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Tsutomu Toichi

【#620】Growing Middle East Tensions and Japan’s Energy Policy

Tsutomu Toichi / 2019.09.26 (Thu)

September 24, 2019


On September 14, two major oil facilities in eastern Saudi Arabia burst into flames on drone and cruise missile attacks, halving the oil kingdom’s crude oil production in a manner to rattle the global energy market. Several days later, the Saudi government announced that oil production would be recovered by the end of September before the affected facilities are restored by the end of November, leading crude oil prices to regain stability after shooting up. As the terrorist attacks hit the heart of Saudi Arabia as the world’s most important oil supply-demand adjuster, however, the reliability of the adjuster has been shaken.

A Middle East war would damage Asian economies

While Yemen’s pro-Iran Houthi rebels have claimed responsibility for the latest attacks, the United States has criticized Iran for its alleged part in the attacks that have used sophisticated Iran-made weapons and been probably launched from Iran or Iraq. U.S. President Donald Trump, bracing for next year’s U.S. presidential election, is willing to avoid any war, concerned that U.S. military actions would bring about U.S. military casualties and economic deterioration through crude oil price hikes.

The Iranian government of President Hassan Rouhani also hopes to avoid any armed clash that could further deteriorate the domestic economy, while anti-American Iranian hardliners expand their influence amid their sharp reaction against U.S. economic sanctions.

On September 20, the U.S. announced a troop increase in Saudi Arabia and additional sanctions on Iran in retaliation for the attacks. As the U.S. and Iran are unable to find a compromise exit strategy, the tensions continue.Attacks on oil facilities in Saudi Arabia and the United Arab Emirates and obstructing navigation of tankers in the Strait of Hormuz are growingly expected to be repeated.

The international oil market now has greater invulnerability to supply disruptions than during the past oil crises as U.S. oil production has rapidly increased on the shale revolution over the past decade. However, about 80% of crude oil imports into Japan, China, South Korea, India and other Asian countries pass through the Strait of Hormuz. So do about 35% of liquefied natural gas imports into these countries. If an accidental incident escalates into a full-blown armed clash involving Persian Gulf oil producing countries, oil and LNG supply disruptions and price hikes may seriously affect the global economy especially Asian economies.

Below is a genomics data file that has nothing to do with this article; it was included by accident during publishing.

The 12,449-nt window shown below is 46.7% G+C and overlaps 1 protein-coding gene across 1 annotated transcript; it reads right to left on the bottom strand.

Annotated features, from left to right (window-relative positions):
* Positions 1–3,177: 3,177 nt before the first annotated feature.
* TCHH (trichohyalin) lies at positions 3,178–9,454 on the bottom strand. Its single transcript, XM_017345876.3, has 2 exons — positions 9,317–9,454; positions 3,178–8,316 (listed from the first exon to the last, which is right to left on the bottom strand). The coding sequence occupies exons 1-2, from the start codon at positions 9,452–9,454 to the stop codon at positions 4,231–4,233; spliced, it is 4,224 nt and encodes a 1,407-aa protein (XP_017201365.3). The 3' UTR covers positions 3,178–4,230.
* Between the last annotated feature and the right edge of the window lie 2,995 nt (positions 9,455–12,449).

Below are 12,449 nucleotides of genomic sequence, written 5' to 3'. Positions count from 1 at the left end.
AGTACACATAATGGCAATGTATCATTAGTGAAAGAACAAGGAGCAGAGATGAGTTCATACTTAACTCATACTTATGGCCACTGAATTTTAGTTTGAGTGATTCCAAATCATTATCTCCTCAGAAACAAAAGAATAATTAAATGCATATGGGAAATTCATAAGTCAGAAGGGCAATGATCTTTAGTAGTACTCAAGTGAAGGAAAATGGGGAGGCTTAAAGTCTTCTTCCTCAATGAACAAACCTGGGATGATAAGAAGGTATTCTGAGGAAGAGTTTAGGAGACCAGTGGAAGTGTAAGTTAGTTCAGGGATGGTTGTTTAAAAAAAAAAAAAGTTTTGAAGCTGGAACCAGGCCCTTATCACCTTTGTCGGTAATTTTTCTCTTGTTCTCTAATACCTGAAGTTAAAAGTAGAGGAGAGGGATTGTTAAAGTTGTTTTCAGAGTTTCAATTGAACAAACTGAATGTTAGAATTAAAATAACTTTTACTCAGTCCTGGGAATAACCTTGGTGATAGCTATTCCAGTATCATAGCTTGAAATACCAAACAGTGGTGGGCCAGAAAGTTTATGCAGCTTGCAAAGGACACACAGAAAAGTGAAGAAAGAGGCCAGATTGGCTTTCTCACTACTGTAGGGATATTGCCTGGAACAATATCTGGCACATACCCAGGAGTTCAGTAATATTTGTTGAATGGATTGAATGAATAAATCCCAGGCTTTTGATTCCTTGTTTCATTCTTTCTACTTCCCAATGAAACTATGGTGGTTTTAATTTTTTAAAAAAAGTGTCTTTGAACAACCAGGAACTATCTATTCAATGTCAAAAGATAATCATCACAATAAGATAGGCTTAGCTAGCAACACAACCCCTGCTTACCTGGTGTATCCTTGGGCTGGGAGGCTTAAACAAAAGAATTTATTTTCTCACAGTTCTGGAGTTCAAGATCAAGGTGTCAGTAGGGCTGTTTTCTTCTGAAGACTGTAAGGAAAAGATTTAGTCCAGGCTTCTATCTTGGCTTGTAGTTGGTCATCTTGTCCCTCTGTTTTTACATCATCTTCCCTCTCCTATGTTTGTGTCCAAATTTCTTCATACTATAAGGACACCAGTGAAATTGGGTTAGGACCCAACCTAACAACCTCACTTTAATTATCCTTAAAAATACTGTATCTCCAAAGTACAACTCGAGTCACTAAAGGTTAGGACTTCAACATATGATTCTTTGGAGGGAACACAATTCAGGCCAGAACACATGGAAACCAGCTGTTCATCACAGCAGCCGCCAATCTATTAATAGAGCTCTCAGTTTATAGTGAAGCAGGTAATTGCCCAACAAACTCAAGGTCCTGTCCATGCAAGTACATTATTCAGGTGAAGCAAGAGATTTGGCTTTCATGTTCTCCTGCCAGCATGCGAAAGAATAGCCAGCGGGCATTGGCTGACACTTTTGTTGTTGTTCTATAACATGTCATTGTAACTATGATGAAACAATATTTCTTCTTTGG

Pursue a coexistence of nuclear and renewable energy

As Japan promoted LNG, nuclear energy, coal and renewable energy in the wake of the oil crises in the 1970s, oil’s share of Japan’s energy supply in 2017 declined to 39%. However, Japan still depends on the Middle East for 87% of its oil imports. As the restart of nuclear power plants was substantially delayed, Japan’s energy self-sufficiency rate in 2017 stood only at 9.6%, the lowest among developed countries, even amid growing geopolitical risks in the Middle East.

At a time when climate change risks grow globally, Japan should overcome a dichotomy between the breakaway from and promotion of nuclear power plants and pursue a low-carbon society where nuclear energy harmoniously coexists with renewable energy to improve energy security and promote global warming countermeasures.

Tsutomu Toichi is Senior Adviser for Research at the Institute of Energy Economics, Japan.